Astronomers measure the rotation of a white dwarf ejected by a supernova explosion

Astronomers measure the rotation of a white dwarf ejected by a supernova explosion
Astronomers measure the rotation of a white dwarf ejected by a supernova explosion
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The white dwarf LP 40-365 survived a supernova explosion and was thrown away: now it rushes away from the Galaxy at high speed and at the same time slowly rotates.

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Ursa Minor, about 2,000 light years away, is home to the white dwarf LP 40-365. It is an extremely unusual star, practically devoid of conventional hydrogen and helium and consisting of heavier elements. In addition, it moves at high speed and, apparently, sooner or later will leave the limits of our Galaxy. And recently, astronomers have discovered that LP 40-365 rotates rapidly - this has allowed a better understanding of the background of the strange star. They write about this in an article published in The Astrophysical Journal Letters.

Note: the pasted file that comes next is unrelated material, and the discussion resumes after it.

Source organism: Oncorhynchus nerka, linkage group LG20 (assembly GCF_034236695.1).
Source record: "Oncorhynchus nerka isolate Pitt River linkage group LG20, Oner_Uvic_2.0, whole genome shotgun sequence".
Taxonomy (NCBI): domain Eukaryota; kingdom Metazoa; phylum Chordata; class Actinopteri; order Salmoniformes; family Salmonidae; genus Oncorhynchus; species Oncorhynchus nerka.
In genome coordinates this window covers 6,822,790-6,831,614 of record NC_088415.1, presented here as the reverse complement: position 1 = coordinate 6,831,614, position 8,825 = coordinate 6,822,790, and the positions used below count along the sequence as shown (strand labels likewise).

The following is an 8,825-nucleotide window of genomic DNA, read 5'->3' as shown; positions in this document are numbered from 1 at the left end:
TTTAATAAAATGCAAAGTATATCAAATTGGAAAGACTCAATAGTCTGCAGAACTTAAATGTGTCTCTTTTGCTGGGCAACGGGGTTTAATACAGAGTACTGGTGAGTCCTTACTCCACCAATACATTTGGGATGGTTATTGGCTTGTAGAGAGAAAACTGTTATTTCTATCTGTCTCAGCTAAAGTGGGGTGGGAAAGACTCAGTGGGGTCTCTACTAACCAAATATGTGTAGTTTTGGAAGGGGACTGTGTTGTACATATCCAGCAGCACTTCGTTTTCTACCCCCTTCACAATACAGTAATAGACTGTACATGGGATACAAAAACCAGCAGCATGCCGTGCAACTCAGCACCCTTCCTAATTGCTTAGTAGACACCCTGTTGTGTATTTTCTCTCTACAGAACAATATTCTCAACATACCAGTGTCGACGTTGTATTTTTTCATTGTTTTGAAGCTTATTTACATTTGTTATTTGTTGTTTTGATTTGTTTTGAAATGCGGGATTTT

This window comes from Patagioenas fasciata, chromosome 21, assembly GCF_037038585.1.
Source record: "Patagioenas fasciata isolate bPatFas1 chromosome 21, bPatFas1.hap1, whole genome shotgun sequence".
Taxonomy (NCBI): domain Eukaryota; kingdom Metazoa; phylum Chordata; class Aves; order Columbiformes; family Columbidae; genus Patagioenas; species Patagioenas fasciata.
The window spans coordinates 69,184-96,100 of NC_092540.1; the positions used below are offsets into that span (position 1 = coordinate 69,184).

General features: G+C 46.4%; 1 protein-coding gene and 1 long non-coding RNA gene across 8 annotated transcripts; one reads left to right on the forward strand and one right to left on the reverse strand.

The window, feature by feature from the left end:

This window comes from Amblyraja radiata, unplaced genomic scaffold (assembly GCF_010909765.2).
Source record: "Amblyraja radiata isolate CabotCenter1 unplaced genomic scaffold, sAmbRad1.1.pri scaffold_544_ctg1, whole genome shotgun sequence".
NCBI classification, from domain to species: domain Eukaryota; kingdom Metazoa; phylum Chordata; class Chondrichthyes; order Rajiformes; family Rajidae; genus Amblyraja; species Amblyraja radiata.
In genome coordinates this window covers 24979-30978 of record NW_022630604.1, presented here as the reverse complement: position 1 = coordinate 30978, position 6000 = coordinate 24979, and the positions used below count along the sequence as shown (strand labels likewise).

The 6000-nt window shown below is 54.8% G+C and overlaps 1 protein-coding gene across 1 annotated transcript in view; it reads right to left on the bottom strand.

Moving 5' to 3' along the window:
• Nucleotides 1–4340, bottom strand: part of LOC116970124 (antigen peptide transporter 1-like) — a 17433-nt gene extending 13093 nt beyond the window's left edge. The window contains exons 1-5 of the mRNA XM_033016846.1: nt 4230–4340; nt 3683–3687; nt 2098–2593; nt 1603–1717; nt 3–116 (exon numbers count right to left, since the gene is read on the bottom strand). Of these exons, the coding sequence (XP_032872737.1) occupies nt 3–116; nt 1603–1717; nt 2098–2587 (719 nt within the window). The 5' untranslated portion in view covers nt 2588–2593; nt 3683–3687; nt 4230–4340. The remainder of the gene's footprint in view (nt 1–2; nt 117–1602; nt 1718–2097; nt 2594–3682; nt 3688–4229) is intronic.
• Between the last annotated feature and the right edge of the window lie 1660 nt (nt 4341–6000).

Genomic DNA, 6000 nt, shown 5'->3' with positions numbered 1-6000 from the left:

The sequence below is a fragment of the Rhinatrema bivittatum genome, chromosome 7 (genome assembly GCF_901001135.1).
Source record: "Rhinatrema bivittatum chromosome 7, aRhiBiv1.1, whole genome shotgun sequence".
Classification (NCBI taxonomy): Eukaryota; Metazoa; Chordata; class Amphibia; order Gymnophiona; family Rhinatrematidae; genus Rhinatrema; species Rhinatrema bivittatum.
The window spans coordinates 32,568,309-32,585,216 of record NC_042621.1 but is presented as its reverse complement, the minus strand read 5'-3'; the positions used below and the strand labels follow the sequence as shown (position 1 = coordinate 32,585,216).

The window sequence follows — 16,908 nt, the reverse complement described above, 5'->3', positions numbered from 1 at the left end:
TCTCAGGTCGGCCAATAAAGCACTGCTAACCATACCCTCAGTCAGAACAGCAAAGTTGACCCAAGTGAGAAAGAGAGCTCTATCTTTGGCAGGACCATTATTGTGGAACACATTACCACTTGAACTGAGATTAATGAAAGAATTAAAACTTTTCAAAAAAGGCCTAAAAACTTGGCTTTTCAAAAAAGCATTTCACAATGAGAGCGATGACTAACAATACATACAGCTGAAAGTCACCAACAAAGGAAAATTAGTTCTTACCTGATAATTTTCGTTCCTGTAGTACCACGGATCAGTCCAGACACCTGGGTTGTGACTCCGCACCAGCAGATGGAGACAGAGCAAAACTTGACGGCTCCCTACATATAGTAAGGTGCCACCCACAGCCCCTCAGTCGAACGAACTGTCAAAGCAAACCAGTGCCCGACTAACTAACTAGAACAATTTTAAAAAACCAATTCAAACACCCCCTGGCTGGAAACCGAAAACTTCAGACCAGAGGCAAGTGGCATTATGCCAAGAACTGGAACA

The fast-flying white dwarf LP 40-365 is believed to be a type Iax supernova product. Such explosions begin in a binary star system, one of the participants in which is a dense white dwarf. Gradually, it pulls the substance of its neighbor and, having accumulated too much mass, explodes. In supernovae Iax, the explosion does not cover the entire volume of the white dwarf, and its remnants are thrown away at high speed.

After analyzing the observations of LP 40-365 by the Hubble and TESS space telescopes, JJ Hermes and his colleagues noticed regular fluctuations in brightness. This showed that the speed star also rotates, making a complete revolution in just 8, 9 hours.

In comparison with ordinary stars, this seems to be extremely fast: we recall that the Sun rotates around its axis in 27 of our days. However, for a white dwarf ejected by a supernova, this rotation rate is very low. Therefore, astronomers believe that the explosion that launched LP 40-365 into flight was relatively weak and, apparently, partially preserved the remnants of both stars of the dead system. Perhaps someday we will also find the former neighbor LP 40-365.

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